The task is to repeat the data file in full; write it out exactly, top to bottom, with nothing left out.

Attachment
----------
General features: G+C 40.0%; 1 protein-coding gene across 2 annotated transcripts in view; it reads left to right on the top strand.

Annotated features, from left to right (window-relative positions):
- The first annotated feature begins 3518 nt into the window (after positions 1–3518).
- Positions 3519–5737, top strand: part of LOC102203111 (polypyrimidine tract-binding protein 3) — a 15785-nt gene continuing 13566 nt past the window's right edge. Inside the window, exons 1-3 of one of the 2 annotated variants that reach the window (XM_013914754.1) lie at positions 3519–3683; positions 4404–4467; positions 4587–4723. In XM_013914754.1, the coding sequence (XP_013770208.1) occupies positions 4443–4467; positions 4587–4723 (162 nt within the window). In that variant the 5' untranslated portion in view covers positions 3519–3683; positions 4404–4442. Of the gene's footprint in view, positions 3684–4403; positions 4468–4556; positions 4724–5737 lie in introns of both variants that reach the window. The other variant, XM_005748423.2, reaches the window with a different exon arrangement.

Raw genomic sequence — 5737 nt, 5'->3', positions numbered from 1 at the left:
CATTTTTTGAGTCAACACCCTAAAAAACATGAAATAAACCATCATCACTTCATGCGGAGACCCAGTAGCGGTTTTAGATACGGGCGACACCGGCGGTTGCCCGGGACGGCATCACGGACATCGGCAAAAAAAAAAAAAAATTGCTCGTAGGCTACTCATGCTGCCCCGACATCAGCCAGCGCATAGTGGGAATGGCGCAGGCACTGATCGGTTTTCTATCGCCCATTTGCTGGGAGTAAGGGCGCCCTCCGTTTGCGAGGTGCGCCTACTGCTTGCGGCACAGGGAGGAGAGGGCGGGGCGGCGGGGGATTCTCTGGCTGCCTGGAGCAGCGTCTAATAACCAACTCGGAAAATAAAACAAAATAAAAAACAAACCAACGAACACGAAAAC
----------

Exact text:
General features: G+C 40.0%; 1 protein-coding gene across 2 annotated transcripts in view; it reads left to right on the top strand.

Annotated features, from left to right (window-relative positions):
- The first annotated feature begins 3518 nt into the window (after positions 1–3518).
- Positions 3519–5737, top strand: part of LOC102203111 (polypyrimidine tract-binding protein 3) — a 15785-nt gene continuing 13566 nt past the window's right edge. Inside the window, exons 1-3 of one of the 2 annotated variants that reach the window (XM_013914754.1) lie at positions 3519–3683; positions 4404–4467; positions 4587–4723. In XM_013914754.1, the coding sequence (XP_013770208.1) occupies positions 4443–4467; positions 4587–4723 (162 nt within the window). In that variant the 5' untranslated portion in view covers positions 3519–3683; positions 4404–4442. Of the gene's footprint in view, positions 3684–4403; positions 4468–4556; positions 4724–5737 lie in introns of both variants that reach the window. The other variant, XM_005748423.2, reaches the window with a different exon arrangement.

Raw genomic sequence — 5737 nt, 5'->3', positions numbered from 1 at the left:
CATTTTTTGAGTCAACACCCTAAAAAACATGAAATAAACCATCATCACTTCATGCGGAGACCCAGTAGCGGTTTTAGATACGGGCGACACCGGCGGTTGCCCGGGACGGCATCACGGACATCGGCAAAAAAAAAAAAAAATTGCTCGTAGGCTACTCATGCTGCCCCGACATCAGCCAGCGCATAGTGGGAATGGCGCAGGCACTGATCGGTTTTCTATCGCCCATTTGCTGGGAGTAAGGGCGCCCTCCGTTTGCGAGGTGCGCCTACTGCTTGCGGCACAGGGAGGAGAGGGCGGGGCGGCGGGGGATTCTCTGGCTGCCTGGAGCAGCGTCTAATAACCAACTCGGAAAATAAAACAAAATAAAAAACAAACCAACGAACACGAAAAC